Wednesday, October 8, 2008

Review: The Boy Who Dared by Susan Campbell Bartoletti

I'm on a sprint to read books with multiple starred reviews because the time for putting the BCCLS Mock Printz list together is drawing near. Today's book: The Boy Who Dared by Susan Campbell Bartoletti

We begin with a Tuesday in the life of Helmuth Guddat Huebner, a German political prisoner in 1942. Tuesday is the day the executioner comes, and Helmuth wonders if today might be his last day on Earth. As we move from scenes in Helmuth's prison cell to the story of his childhood, we see a boy with a strong sense of justice, who is not willing to defy his own views and beliefs just because they are the beliefs of the majority. Helmuth is eight years old when Hitler comes to power, but even at eight Helmuth can see that not everything Hitler does is really in the best interests of Germany. Hitler may talk about protecting Germans, but Helmuth knows he is losing freedoms and being told what to think about non-Germans. He fights with his mother's boyfriend, a Nazi who believes that Hitler is in the right. He also defies his teachers, who want him to write pro-Nazi school papers. Because of his views on humanity and equality, Helmuth is encouraged to stay silent. But as we know, quiet people don't have books written about their lives.

Using information he hears from the BBC on a black-market radio, Helmuth begins distributing flyers that speak against the Nazi party and its propaganda. He is eventually caught by the Nazis and put on trial. Even with the knowledge that he is facing imprisonment, maybe execution, Helmuth refuses to stay silent or allow others to take his punishment.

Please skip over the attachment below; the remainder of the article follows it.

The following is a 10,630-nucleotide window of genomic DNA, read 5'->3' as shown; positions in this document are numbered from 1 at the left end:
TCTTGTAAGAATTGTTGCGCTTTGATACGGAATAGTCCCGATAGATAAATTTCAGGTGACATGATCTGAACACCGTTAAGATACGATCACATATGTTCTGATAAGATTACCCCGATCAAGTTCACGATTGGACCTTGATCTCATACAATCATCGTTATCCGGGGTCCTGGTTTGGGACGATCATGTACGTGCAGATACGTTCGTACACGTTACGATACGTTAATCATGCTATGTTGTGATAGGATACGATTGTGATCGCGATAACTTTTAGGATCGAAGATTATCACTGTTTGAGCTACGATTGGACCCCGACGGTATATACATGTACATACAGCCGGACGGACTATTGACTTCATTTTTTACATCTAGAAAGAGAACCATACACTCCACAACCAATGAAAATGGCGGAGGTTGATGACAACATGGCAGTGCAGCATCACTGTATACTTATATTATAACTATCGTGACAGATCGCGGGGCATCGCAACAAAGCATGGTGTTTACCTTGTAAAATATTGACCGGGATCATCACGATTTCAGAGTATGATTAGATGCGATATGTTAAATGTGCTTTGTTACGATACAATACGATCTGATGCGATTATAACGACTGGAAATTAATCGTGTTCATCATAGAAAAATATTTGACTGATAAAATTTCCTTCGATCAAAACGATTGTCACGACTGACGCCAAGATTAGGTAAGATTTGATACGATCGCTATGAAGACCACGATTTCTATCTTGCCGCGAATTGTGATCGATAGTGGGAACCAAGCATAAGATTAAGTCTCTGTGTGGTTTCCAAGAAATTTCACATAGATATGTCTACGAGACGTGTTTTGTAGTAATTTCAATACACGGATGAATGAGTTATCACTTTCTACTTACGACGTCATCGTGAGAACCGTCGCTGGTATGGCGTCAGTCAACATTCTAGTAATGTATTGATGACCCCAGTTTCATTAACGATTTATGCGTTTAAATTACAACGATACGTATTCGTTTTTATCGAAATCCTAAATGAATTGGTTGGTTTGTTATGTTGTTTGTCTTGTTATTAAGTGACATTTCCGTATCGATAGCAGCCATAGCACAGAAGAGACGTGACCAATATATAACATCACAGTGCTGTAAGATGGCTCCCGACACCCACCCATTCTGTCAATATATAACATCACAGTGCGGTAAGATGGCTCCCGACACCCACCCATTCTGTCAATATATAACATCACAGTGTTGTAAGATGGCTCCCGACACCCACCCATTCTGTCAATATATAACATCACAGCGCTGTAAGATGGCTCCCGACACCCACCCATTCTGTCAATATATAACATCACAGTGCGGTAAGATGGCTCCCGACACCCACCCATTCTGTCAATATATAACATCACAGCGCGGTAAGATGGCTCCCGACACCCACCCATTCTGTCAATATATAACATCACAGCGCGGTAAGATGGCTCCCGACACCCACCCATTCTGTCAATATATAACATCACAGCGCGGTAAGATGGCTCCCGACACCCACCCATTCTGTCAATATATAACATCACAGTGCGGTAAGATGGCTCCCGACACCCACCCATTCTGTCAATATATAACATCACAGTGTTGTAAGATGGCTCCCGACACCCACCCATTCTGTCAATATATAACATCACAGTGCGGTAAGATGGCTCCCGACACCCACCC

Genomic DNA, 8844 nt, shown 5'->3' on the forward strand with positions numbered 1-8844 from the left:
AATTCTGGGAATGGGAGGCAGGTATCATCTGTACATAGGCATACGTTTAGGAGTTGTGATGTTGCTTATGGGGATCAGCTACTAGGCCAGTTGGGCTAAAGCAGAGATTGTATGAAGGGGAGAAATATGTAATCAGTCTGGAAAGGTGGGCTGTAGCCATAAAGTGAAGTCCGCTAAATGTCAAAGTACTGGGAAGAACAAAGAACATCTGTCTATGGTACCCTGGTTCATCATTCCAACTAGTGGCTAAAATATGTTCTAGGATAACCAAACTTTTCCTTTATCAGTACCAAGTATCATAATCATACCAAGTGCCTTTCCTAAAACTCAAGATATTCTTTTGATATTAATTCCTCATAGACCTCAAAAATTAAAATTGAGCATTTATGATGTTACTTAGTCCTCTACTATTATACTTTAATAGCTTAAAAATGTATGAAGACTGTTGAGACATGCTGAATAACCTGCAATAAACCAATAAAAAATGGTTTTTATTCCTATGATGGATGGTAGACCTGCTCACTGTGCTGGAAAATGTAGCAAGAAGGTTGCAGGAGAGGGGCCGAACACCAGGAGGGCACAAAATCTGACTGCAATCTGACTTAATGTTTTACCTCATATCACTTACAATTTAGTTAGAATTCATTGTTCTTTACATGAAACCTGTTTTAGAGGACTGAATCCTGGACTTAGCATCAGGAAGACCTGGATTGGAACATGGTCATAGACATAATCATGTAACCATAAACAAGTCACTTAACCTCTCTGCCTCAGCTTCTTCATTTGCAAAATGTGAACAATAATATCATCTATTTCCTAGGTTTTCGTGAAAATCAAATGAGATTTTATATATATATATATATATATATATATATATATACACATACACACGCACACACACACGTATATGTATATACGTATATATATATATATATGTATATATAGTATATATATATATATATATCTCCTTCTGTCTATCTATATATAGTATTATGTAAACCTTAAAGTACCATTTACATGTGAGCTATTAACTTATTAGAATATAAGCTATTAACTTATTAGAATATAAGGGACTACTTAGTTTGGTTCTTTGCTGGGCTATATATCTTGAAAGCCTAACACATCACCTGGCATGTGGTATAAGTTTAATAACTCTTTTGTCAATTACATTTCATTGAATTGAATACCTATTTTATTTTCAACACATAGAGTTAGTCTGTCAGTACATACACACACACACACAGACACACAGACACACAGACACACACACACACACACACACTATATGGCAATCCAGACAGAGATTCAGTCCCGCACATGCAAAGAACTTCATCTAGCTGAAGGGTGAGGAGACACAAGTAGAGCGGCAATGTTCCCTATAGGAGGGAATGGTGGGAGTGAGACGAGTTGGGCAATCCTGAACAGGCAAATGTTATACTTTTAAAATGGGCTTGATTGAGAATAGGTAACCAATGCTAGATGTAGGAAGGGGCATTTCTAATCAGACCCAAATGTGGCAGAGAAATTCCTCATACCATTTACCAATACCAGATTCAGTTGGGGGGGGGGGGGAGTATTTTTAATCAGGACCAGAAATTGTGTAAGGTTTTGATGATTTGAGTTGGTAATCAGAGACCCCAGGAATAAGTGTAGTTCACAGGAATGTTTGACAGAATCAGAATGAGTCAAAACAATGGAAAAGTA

The book is definitely worthy of all its starred reviews. It's a fast yet thought-provoking read, and I am always supportive of books that show young readers why defiance in an oppressive time (WWII or not) is never as easy as it looks. Bartoletti keeps the focus on Helmuth tight and shows the reader German history really well without going off into history data-dumping tangents. We see the struggle Helmuth must fight between speaking for what he believes is right and the knowledge that doing so could get him sent to prison, or worse. Bartoletti makes us understand why even those who did not believe in the Nazi ideals joined the party and fought in the war. There's also a powerful look at how the distribution and receipt of information influence people's beliefs.

With all this, do I think it's a Printz book? As much as I liked it, I'm leaning toward no. I would definitely buy it for my library, booktalk it, and perhaps even use it in a book discussion group. It's nominated to BBYA and is quite deserving of a spot on that list. I just don't think that it terms of "literary" it's in the same field as some of my other favorites. Not all books have to be literary, though, and I do encourage you all to take a look at this book.

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